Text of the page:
As I addressed in an earlier blog, Big & Rich star John Rich's recent decision, to name Julio Iglesias Jr. the winner of CMT's celebrity singing competition Gone Country, has NOT gone down well with his fans. I can't recall such outrage throughout the country community since Natalie Maines's ill-advised Dubya remarks, or at least since Faith Hill flipped out backstage at the 2006 CMA Awards.
Since Friday's controversial Gone Country finale (on which Julio beat out fan favorites like Bobby Brown, Dee Snider, and Diana DeGarmo), message boards on the websites for CMT, Big & Rich, and even Reality Rocks have been bombarded with protests by angry country fans--all demanding a rematch, a radio boycott of Julio's country single, and/or John Rich's cowboy-hatted head on a platter.
"What an incredible predicament I found myself in on the finale of Gone Country. I gotta tell you, I was actually secretly hoping that the episode where I heard the original songs for the first time that I would be able to start crossing people off the list. I liked everybody's personality and everybody was bringing something great to the table, but I was hoping that a few of them would write songs that weren't very good, and I could just cross them off the list based on the lack of greatness of the song. But then everybody wrote a viable song, in my opinion. Literally everybody. And if you know me, you know I'm a real hardcore guy when it comes to integrity of songwriting. I mean, I've made my career on songwriting, but I wasn't able to cross anybody off the list at that point, which was a little concerning to me because then I knew it was all going to boil down to the performances.
"So on the finale, as I'm watching everybody perform, once again it was not extremely clear who was in the lead up until I saw Julio [Iglesias Jr.] perform. You can actually see my reaction on TV where my eyes kinda got wide and I went, "Wow." There was a palpable magnetism between Julio and that audience, and not just the women -- men and women. The whole entire place moved about three feet closer to the stage when he hit that chorus. It was the X-factor that I talked about in the final episode. I kinda laid out the criteria of what it was going to take for somebody to get that final little edge and the final little edge to me was the X-factor -- the X-factor being that thing that you can't put your finger on, but you witnessed it, you felt it, and it was real. And gotta tell you, Julio had that.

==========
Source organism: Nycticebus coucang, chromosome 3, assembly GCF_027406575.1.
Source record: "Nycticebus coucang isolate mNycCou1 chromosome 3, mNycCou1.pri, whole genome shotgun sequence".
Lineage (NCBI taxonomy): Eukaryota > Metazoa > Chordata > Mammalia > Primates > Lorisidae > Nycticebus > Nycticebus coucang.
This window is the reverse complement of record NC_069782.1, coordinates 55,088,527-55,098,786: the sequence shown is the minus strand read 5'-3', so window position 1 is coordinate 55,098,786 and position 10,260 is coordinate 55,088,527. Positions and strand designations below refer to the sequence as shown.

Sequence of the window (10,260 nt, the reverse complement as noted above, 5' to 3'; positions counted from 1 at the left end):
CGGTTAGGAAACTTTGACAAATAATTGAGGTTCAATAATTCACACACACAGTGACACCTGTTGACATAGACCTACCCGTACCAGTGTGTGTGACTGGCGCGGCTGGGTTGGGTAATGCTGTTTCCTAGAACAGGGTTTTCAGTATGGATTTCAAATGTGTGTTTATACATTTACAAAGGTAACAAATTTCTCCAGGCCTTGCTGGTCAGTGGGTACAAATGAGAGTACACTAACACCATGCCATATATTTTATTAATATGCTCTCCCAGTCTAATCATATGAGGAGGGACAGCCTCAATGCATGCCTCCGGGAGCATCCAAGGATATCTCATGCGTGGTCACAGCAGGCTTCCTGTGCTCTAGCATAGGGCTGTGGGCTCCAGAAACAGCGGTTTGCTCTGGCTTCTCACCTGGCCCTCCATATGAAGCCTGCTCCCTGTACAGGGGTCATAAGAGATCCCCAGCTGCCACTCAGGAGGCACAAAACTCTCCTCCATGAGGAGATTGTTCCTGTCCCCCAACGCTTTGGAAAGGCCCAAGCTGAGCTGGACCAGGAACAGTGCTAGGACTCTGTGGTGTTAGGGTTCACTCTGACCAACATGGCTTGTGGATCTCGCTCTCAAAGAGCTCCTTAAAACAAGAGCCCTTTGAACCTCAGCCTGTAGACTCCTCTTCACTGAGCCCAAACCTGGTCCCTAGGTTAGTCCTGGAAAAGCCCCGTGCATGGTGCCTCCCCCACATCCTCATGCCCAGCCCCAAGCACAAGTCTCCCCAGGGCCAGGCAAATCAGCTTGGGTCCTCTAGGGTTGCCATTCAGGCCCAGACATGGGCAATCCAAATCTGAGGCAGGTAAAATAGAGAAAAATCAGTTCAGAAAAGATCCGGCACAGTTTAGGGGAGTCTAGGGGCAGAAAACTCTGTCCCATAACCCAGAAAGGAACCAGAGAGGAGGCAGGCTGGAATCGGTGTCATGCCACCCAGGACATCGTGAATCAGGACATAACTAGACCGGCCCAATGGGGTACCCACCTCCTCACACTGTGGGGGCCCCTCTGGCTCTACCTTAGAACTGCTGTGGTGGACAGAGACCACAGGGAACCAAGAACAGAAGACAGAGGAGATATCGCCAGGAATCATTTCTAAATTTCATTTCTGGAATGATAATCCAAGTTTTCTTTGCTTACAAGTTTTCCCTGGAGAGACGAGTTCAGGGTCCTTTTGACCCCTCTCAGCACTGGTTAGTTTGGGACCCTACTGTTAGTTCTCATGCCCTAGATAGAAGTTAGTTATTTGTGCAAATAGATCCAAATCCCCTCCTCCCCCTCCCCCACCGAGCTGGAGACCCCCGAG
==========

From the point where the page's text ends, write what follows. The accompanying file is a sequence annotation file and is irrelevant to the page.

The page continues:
"Diana DeGarmo's vocals were so incredible. Had it just been based on vocal performance, Diana would have won it hands down. She had a strong response from the audience, but it was not, in my opinion, as strong as the one Julio had. So that was one real major factor in me picking Julio. And, to be quite honest with you, the other real major factor was, I think, that Julio Iglesias Jr. brings an element to country music that does not exist -- and that being the Spanish-English element. I remember growing up in Texas and hearing Johnny Rodriguez on my radio station, and about half my friends were Spanish kids -- Mexican kids -- and their first language was Spanish. They were all my buddies. I remember Johnny Rodriguez turning them on to country music. They liked it, but it wasn't something they completely related to until they saw Johnny Rodriguez.
"Well, I think, it's been 30 years since that, and I think it's time we pay attention to that audience again. I see Spanish-speaking people coming to Big & Rich shows by the hundreds and thousands, depending on the part of the country that we're in, and right now, there's nobody in our format speaking to that audience. So that was another major factor for me that I didn't think anybody else on the cast brought to the table, obviously. He is a true international artist. Anybody that knows me knows I love country music so much, I want to see it become the most popular format of music in the world. I want it to be the biggest thing in the world, and one thing we have to do to do that is to embrace artists that can help us take it around the world and that can educate the world about how great our music is. Julio is such a class act and always carries himself with integrity. Those are the factors that weighed in to me to pick him as the winner of Gone Country."
So, will John's explanation change the haters' minds? Will country fans and radio programmers give Julio Jr.'s John Rich-produced country single, "The Way I Want You," a chance? We'll just have to wait and see. ¡Que problema!